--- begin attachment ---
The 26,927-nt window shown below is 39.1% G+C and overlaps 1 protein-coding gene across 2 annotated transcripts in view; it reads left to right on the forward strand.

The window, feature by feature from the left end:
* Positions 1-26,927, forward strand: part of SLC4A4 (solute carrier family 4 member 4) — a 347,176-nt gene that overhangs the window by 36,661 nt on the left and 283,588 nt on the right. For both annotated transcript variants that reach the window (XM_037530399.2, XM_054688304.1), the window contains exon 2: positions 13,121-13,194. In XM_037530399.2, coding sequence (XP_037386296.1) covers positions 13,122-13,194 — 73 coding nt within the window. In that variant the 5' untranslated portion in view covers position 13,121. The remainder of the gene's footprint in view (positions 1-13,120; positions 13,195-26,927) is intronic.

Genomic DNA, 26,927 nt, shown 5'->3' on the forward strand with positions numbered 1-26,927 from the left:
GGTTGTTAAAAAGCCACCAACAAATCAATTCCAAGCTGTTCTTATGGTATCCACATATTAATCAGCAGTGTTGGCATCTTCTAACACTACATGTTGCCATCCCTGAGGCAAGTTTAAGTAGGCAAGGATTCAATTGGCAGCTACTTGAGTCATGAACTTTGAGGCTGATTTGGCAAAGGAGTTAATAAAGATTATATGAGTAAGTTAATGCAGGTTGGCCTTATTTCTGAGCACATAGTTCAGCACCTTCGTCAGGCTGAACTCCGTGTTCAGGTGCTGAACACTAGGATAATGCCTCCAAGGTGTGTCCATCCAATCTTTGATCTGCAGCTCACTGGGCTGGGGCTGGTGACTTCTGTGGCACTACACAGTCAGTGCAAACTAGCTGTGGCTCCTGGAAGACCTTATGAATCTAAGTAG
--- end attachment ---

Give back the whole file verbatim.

The 26,927-nt window shown below is 39.1% G+C and overlaps 1 protein-coding gene across 2 annotated transcripts in view; it reads left to right on the forward strand.

The window, feature by feature from the left end:
* Positions 1-26,927, forward strand: part of SLC4A4 (solute carrier family 4 member 4) — a 347,176-nt gene that overhangs the window by 36,661 nt on the left and 283,588 nt on the right. For both annotated transcript variants that reach the window (XM_037530399.2, XM_054688304.1), the window contains exon 2: positions 13,121-13,194. In XM_037530399.2, coding sequence (XP_037386296.1) covers positions 13,122-13,194 — 73 coding nt within the window. In that variant the 5' untranslated portion in view covers position 13,121. The remainder of the gene's footprint in view (positions 1-13,120; positions 13,195-26,927) is intronic.

Genomic DNA, 26,927 nt, shown 5'->3' on the forward strand with positions numbered 1-26,927 from the left:
GGTTGTTAAAAAGCCACCAACAAATCAATTCCAAGCTGTTCTTATGGTATCCACATATTAATCAGCAGTGTTGGCATCTTCTAACACTACATGTTGCCATCCCTGAGGCAAGTTTAAGTAGGCAAGGATTCAATTGGCAGCTACTTGAGTCATGAACTTTGAGGCTGATTTGGCAAAGGAGTTAATAAAGATTATATGAGTAAGTTAATGCAGGTTGGCCTTATTTCTGAGCACATAGTTCAGCACCTTCGTCAGGCTGAACTCCGTGTTCAGGTGCTGAACACTAGGATAATGCCTCCAAGGTGTGTCCATCCAATCTTTGATCTGCAGCTCACTGGGCTGGGGCTGGTGACTTCTGTGGCACTACACAGTCAGTGCAAACTAGCTGTGGCTCCTGGAAGACCTTATGAATCTAAGTAG